Readers of Pride and Prejudice will remember that there were five Bennet sisters. Now, 20 years on, Jane has a happy marriage and large family; Lizzy and Mr. Darcy now have a formidable social reputation; Lydia has a reputation of quite another kind; Kitty is much in demand in London's parlors and ballrooms; but what of Mary?
Mary is quietly celebrating her independence, having nursed her ailing mother for many years. She decides to write a book to bring the plight of the poor to everyone's attention. But with more resolve than experience, as she sets out to travel around the country, it's not only her family who are concerned about her....
©2008 Colleen McCullough; (P)2008 BBC Audiobooks America
This is just a silly book. I though perhaps it would be a tale of a woman finding independence in early 1800s England. But no, there was a demented monk with child slaves, hidden gold, secret half brothers, it was just a silly book that got sillier as the reading went on. Save your money.
I have read all of the Jane Austen stories and was excited to listen to this one, it started a little slow and not very warm. I was not to thrilled with the Darcy debuacle and at one point thought possible homosexuality within the novel but as the story winds down everything comes to light. It was not a bad story but it was not a great 'Austen' story either. The priest and his slaves in the caves was wayout in left field along with a couple other things. I could take it or leave it.
An interesting exploration of life after "Happily Ever After" for the beloved Bennet sisters. However, prepare yourselves for a Mr. Darcy who practically twirls his mustache with schemes and maliciousness in the first half of the story. The plot has many odd twists and turns more consistent with Harlequin romantic fantasy than Austen's world of social realism. The characterization of Mary Bennet as keener and more sensible than her sisters is difficult to reconcile with the ridiculous predicaments she gets herself into. It can be summed up as an interesting, even satisfying, story that happens to have some familiar names.
Mark Twain said in effect, a library without a single Austen volume was well on its way to greatness. So what do we do? We invent even more Austen books such as this one. I am of two minds about Austen completions and Austen knock-offs. As a sucker for anything Austen, I have read Sanditon, Charlotte, and The Watsons and Emma Watson as well as a number of books which carry Austen's stories into the future such as this one. At times, it appears that some of these authors are arrogant and have a disdainful superiority to Miss Austen. After wavering back and forth, I finally concluded that even these authors are in a way, paying their respects.
Separately from the Jane Austen characters, this is an interesting book. I was a bit put off by changes in Fitzwilliam and Elizabeth Darcy's relationship as well as the use in places, of coarseness in language, thought and deed which would not have been alluded to by Austen. I certainly don't like the way Mr. Darcy's father was thrown under the bus. In addition, there is the Feminazi attitude toward men which is unattractive. Other than that, this book fairly gallops full out from start to finish and is full of plot twists and surprises. The young Mary Bennet was an awful bore always quoting some threadbare wisdom at inappropriate moments. This older Mary Bennet has been knocked about a bit and spent the intervening years in self-denying care for her mother, extensive readings from a large library and in reflections. This Mary is much improved and admirable. The author invents a back story to (a history before) Pride and Prejudice which together with the original book inform this work. There is cold blooded murder, kidnapping, a religious cult, several tons of gold, thievery, lawlessness...definitely far from Pemberley but almost touching Pemberley.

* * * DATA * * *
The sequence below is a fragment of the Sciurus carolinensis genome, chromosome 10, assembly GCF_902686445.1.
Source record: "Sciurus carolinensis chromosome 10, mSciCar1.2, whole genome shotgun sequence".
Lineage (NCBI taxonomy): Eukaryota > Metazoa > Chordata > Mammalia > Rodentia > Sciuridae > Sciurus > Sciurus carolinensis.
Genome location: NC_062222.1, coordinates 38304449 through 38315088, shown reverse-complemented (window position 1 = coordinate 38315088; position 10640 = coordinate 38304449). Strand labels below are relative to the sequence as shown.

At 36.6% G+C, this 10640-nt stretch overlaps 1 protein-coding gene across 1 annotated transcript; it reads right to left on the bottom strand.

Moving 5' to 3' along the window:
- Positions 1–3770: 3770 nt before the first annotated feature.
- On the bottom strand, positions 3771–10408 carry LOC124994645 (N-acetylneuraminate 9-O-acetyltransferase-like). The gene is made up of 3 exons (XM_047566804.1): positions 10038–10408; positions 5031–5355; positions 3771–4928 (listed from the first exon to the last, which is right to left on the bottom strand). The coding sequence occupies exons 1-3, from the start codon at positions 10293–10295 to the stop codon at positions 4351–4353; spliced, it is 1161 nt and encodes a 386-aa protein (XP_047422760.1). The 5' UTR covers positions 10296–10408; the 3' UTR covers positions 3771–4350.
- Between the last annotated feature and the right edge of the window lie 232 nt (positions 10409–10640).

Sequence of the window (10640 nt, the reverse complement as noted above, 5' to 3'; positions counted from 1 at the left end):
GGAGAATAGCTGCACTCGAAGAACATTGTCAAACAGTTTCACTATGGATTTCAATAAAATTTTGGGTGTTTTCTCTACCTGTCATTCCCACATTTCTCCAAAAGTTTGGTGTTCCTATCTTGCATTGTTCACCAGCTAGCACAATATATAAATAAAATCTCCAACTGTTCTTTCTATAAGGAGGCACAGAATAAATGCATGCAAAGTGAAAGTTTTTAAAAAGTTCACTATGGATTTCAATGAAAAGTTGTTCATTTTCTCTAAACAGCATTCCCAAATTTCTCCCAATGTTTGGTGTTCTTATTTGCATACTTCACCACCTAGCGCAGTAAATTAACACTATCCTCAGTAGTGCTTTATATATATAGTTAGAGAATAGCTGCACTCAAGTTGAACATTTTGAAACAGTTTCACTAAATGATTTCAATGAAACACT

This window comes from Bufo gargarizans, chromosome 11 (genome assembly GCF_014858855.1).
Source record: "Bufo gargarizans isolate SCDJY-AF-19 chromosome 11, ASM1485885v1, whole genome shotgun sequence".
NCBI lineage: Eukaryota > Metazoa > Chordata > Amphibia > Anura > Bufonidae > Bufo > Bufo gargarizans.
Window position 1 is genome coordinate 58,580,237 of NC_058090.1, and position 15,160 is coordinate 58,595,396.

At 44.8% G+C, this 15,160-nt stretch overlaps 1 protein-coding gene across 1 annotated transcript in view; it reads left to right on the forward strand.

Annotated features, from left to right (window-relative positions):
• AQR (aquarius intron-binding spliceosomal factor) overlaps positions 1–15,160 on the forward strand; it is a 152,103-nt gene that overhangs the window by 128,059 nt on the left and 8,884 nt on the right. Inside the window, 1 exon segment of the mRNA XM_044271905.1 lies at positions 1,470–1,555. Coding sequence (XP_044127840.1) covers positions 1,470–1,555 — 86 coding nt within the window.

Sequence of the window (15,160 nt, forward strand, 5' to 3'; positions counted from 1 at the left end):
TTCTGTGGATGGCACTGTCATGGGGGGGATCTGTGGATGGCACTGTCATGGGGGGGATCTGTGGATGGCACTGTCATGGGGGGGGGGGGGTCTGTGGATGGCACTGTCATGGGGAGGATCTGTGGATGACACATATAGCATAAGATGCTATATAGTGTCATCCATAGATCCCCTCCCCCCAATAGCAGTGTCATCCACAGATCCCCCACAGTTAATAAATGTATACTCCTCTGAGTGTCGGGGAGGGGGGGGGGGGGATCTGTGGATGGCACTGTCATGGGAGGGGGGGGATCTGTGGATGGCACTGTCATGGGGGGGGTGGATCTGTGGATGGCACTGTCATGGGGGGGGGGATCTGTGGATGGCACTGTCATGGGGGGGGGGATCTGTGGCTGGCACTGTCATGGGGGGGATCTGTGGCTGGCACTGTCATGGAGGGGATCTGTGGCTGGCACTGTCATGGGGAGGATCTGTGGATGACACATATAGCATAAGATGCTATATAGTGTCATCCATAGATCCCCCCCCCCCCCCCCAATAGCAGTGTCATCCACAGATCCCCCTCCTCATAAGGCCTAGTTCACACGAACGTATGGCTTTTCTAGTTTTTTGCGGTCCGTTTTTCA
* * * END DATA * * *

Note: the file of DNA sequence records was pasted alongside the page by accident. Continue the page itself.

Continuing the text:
Very disappointed in this book...it was offered on sale and I can guess why. Shocked that someone of McCullough's reputation would put her name on this...perhaps a student of hers wrote it? To piggyback on one of Austen's great novels and to do it in such a shlock way should be embarrassing to the author and publisher.
The turmoils of the sisters continue and Mary continues to show her independence by not conforming to contemporary mores. This time she is one of the important characters, not her sister, Elizabeth.
Colleen McCullough has done a great job conforming this more or less comedy of manners to Jane Austin's style of thinking and writing and it is a delight for Austin fans to have a sequel. I would like to see a couple more,as with their large and growing families, the sisters are ready made for more adventures !
It was well-spent in that it satisfied my curiosity about the book, but the plot was a bit over the top for me.
She did a very good job differentiating the characters with accents and tone of voice. Unfortunately, the tone she gave to Mary Bennet made her sound like a woman in her 60's or 70's instead of a woman in her late 30's.
No, the over-the-top melodramatic plot was blech.
If you have grand romantic notions about the marriage between Fitzwilliam Darcy and Elizabeth Bennet, this novel will squash them.
It may be hard to follow in Jane Austen's footsteps, however Colleen McCullough has done a wonderful job in this novel. I hated to see this book end. If you love Pride and Prejudice you will enjoy this book. It was well narrated too, easy to follow her characters. I highly recommend this book!
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